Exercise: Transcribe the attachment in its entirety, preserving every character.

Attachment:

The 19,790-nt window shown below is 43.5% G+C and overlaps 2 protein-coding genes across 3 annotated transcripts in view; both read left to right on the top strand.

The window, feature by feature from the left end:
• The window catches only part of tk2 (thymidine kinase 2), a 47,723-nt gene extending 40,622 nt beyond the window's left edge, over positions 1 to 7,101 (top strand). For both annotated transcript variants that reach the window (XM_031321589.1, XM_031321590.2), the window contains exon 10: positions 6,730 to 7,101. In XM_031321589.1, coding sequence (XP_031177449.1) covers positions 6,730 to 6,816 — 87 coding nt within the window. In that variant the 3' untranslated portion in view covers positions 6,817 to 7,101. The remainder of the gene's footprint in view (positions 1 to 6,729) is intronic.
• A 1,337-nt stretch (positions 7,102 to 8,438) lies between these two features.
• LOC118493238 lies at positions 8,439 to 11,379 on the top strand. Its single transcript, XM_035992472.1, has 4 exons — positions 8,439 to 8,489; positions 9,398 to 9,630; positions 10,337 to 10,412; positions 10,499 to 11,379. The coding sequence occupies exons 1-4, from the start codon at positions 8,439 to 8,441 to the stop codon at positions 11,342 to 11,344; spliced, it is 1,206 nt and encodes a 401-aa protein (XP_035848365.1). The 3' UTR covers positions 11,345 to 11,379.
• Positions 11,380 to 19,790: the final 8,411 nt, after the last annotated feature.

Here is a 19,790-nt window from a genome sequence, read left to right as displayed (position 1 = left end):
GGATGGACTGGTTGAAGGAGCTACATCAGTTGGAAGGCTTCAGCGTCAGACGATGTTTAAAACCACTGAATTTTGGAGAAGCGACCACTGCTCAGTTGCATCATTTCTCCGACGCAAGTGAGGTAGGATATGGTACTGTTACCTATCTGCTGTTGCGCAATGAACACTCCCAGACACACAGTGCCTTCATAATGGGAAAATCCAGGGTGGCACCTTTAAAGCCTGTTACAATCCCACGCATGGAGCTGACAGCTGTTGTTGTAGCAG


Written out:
The 19,790-nt window shown below is 43.5% G+C and overlaps 2 protein-coding genes across 3 annotated transcripts in view; both read left to right on the top strand.

The window, feature by feature from the left end:
• The window catches only part of tk2 (thymidine kinase 2), a 47,723-nt gene extending 40,622 nt beyond the window's left edge, over positions 1 to 7,101 (top strand). For both annotated transcript variants that reach the window (XM_031321589.1, XM_031321590.2), the window contains exon 10: positions 6,730 to 7,101. In XM_031321589.1, coding sequence (XP_031177449.1) covers positions 6,730 to 6,816 — 87 coding nt within the window. In that variant the 3' untranslated portion in view covers positions 6,817 to 7,101. The remainder of the gene's footprint in view (positions 1 to 6,729) is intronic.
• A 1,337-nt stretch (positions 7,102 to 8,438) lies between these two features.
• LOC118493238 lies at positions 8,439 to 11,379 on the top strand. Its single transcript, XM_035992472.1, has 4 exons — positions 8,439 to 8,489; positions 9,398 to 9,630; positions 10,337 to 10,412; positions 10,499 to 11,379. The coding sequence occupies exons 1-4, from the start codon at positions 8,439 to 8,441 to the stop codon at positions 11,342 to 11,344; spliced, it is 1,206 nt and encodes a 401-aa protein (XP_035848365.1). The 3' UTR covers positions 11,345 to 11,379.
• Positions 11,380 to 19,790: the final 8,411 nt, after the last annotated feature.

Here is a 19,790-nt window from a genome sequence, read left to right as displayed (position 1 = left end):
GGATGGACTGGTTGAAGGAGCTACATCAGTTGGAAGGCTTCAGCGTCAGACGATGTTTAAAACCACTGAATTTTGGAGAAGCGACCACTGCTCAGTTGCATCATTTCTCCGACGCAAGTGAGGTAGGATATGGTACTGTTACCTATCTGCTGTTGCGCAATGAACACTCCCAGACACACAGTGCCTTCATAATGGGAAAATCCAGGGTGGCACCTTTAAAGCCTGTTACAATCCCACGCATGGAGCTGACAGCTGTTGTTGTAGCAG